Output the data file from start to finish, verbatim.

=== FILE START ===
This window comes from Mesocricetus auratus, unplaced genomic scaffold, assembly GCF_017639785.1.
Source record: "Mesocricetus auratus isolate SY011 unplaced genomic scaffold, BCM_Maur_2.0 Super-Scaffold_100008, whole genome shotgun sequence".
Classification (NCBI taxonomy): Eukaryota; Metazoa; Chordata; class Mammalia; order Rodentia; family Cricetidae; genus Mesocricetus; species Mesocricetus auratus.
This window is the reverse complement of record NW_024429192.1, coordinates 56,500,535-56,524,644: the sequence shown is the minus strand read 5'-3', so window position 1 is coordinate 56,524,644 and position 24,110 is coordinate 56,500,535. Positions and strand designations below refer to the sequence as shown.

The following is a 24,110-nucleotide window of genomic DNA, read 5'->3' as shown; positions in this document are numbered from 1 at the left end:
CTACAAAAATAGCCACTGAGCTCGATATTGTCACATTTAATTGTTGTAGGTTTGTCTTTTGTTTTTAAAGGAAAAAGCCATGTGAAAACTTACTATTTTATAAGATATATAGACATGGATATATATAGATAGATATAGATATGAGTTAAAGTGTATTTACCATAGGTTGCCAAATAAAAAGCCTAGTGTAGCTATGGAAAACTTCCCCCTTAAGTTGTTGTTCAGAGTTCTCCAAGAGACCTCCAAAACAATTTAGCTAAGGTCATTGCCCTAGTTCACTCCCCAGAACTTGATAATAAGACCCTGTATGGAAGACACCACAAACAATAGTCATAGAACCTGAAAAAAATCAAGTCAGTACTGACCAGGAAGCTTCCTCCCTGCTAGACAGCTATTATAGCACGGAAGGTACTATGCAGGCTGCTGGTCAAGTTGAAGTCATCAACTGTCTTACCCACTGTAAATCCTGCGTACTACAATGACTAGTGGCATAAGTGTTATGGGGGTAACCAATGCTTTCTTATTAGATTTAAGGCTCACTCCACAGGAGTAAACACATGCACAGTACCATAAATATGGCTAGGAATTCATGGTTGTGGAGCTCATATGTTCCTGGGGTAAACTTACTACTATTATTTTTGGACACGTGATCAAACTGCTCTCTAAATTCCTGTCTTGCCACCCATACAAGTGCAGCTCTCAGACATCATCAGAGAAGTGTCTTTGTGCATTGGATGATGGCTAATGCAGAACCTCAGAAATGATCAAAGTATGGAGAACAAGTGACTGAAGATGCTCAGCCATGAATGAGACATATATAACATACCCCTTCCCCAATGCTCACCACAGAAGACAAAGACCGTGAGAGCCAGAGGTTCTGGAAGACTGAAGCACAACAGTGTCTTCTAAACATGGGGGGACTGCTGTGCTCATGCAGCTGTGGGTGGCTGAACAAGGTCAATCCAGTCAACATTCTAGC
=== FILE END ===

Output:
This window comes from Mesocricetus auratus, unplaced genomic scaffold, assembly GCF_017639785.1.
Source record: "Mesocricetus auratus isolate SY011 unplaced genomic scaffold, BCM_Maur_2.0 Super-Scaffold_100008, whole genome shotgun sequence".
Classification (NCBI taxonomy): Eukaryota; Metazoa; Chordata; class Mammalia; order Rodentia; family Cricetidae; genus Mesocricetus; species Mesocricetus auratus.
This window is the reverse complement of record NW_024429192.1, coordinates 56,500,535-56,524,644: the sequence shown is the minus strand read 5'-3', so window position 1 is coordinate 56,524,644 and position 24,110 is coordinate 56,500,535. Positions and strand designations below refer to the sequence as shown.

The following is a 24,110-nucleotide window of genomic DNA, read 5'->3' as shown; positions in this document are numbered from 1 at the left end:
CTACAAAAATAGCCACTGAGCTCGATATTGTCACATTTAATTGTTGTAGGTTTGTCTTTTGTTTTTAAAGGAAAAAGCCATGTGAAAACTTACTATTTTATAAGATATATAGACATGGATATATATAGATAGATATAGATATGAGTTAAAGTGTATTTACCATAGGTTGCCAAATAAAAAGCCTAGTGTAGCTATGGAAAACTTCCCCCTTAAGTTGTTGTTCAGAGTTCTCCAAGAGACCTCCAAAACAATTTAGCTAAGGTCATTGCCCTAGTTCACTCCCCAGAACTTGATAATAAGACCCTGTATGGAAGACACCACAAACAATAGTCATAGAACCTGAAAAAAATCAAGTCAGTACTGACCAGGAAGCTTCCTCCCTGCTAGACAGCTATTATAGCACGGAAGGTACTATGCAGGCTGCTGGTCAAGTTGAAGTCATCAACTGTCTTACCCACTGTAAATCCTGCGTACTACAATGACTAGTGGCATAAGTGTTATGGGGGTAACCAATGCTTTCTTATTAGATTTAAGGCTCACTCCACAGGAGTAAACACATGCACAGTACCATAAATATGGCTAGGAATTCATGGTTGTGGAGCTCATATGTTCCTGGGGTAAACTTACTACTATTATTTTTGGACACGTGATCAAACTGCTCTCTAAATTCCTGTCTTGCCACCCATACAAGTGCAGCTCTCAGACATCATCAGAGAAGTGTCTTTGTGCATTGGATGATGGCTAATGCAGAACCTCAGAAATGATCAAAGTATGGAGAACAAGTGACTGAAGATGCTCAGCCATGAATGAGACATATATAACATACCCCTTCCCCAATGCTCACCACAGAAGACAAAGACCGTGAGAGCCAGAGGTTCTGGAAGACTGAAGCACAACAGTGTCTTCTAAACATGGGGGGACTGCTGTGCTCATGCAGCTGTGGGTGGCTGAACAAGGTCAATCCAGTCAACATTCTAGC